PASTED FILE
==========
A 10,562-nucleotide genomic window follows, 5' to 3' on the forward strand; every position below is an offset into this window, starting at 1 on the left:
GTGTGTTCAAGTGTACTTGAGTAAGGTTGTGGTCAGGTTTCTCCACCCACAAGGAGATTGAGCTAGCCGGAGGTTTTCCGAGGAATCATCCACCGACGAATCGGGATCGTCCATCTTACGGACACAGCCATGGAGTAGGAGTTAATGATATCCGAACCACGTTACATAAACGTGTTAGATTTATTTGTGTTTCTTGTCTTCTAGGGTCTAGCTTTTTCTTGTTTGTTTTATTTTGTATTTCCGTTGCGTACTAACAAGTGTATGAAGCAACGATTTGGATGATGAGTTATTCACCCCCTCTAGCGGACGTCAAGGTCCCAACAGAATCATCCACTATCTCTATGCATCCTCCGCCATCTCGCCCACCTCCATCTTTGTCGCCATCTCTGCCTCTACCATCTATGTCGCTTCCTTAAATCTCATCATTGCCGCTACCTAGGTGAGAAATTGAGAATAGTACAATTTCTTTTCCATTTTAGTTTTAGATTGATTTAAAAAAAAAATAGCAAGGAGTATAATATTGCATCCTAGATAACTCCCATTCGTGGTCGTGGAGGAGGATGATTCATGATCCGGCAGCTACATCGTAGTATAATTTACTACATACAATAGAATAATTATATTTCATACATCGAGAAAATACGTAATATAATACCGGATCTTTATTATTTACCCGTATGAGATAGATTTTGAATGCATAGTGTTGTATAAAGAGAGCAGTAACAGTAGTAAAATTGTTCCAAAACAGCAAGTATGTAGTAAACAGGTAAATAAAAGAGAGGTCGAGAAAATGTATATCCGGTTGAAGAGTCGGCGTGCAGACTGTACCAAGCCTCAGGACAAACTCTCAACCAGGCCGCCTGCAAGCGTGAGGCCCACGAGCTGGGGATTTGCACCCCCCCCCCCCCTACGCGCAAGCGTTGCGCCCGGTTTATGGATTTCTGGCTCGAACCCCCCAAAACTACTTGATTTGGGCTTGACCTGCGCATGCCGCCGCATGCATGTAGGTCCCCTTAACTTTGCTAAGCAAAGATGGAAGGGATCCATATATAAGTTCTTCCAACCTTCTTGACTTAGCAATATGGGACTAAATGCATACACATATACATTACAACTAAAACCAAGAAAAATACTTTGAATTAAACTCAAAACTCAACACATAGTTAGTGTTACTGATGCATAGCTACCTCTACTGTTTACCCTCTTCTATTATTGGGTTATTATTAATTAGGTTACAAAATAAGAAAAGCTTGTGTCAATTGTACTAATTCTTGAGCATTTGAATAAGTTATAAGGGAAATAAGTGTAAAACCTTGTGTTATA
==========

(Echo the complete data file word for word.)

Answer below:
A 10,562-nucleotide genomic window follows, 5' to 3' on the forward strand; every position below is an offset into this window, starting at 1 on the left:
GTGTGTTCAAGTGTACTTGAGTAAGGTTGTGGTCAGGTTTCTCCACCCACAAGGAGATTGAGCTAGCCGGAGGTTTTCCGAGGAATCATCCACCGACGAATCGGGATCGTCCATCTTACGGACACAGCCATGGAGTAGGAGTTAATGATATCCGAACCACGTTACATAAACGTGTTAGATTTATTTGTGTTTCTTGTCTTCTAGGGTCTAGCTTTTTCTTGTTTGTTTTATTTTGTATTTCCGTTGCGTACTAACAAGTGTATGAAGCAACGATTTGGATGATGAGTTATTCACCCCCTCTAGCGGACGTCAAGGTCCCAACAGAATCATCCACTATCTCTATGCATCCTCCGCCATCTCGCCCACCTCCATCTTTGTCGCCATCTCTGCCTCTACCATCTATGTCGCTTCCTTAAATCTCATCATTGCCGCTACCTAGGTGAGAAATTGAGAATAGTACAATTTCTTTTCCATTTTAGTTTTAGATTGATTTAAAAAAAAAATAGCAAGGAGTATAATATTGCATCCTAGATAACTCCCATTCGTGGTCGTGGAGGAGGATGATTCATGATCCGGCAGCTACATCGTAGTATAATTTACTACATACAATAGAATAATTATATTTCATACATCGAGAAAATACGTAATATAATACCGGATCTTTATTATTTACCCGTATGAGATAGATTTTGAATGCATAGTGTTGTATAAAGAGAGCAGTAACAGTAGTAAAATTGTTCCAAAACAGCAAGTATGTAGTAAACAGGTAAATAAAAGAGAGGTCGAGAAAATGTATATCCGGTTGAAGAGTCGGCGTGCAGACTGTACCAAGCCTCAGGACAAACTCTCAACCAGGCCGCCTGCAAGCGTGAGGCCCACGAGCTGGGGATTTGCACCCCCCCCCCCCCTACGCGCAAGCGTTGCGCCCGGTTTATGGATTTCTGGCTCGAACCCCCCAAAACTACTTGATTTGGGCTTGACCTGCGCATGCCGCCGCATGCATGTAGGTCCCCTTAACTTTGCTAAGCAAAGATGGAAGGGATCCATATATAAGTTCTTCCAACCTTCTTGACTTAGCAATATGGGACTAAATGCATACACATATACATTACAACTAAAACCAAGAAAAATACTTTGAATTAAACTCAAAACTCAACACATAGTTAGTGTTACTGATGCATAGCTACCTCTACTGTTTACCCTCTTCTATTATTGGGTTATTATTAATTAGGTTACAAAATAAGAAAAGCTTGTGTCAATTGTACTAATTCTTGAGCATTTGAATAAGTTATAAGGGAAATAAGTGTAAAACCTTGTGTTATA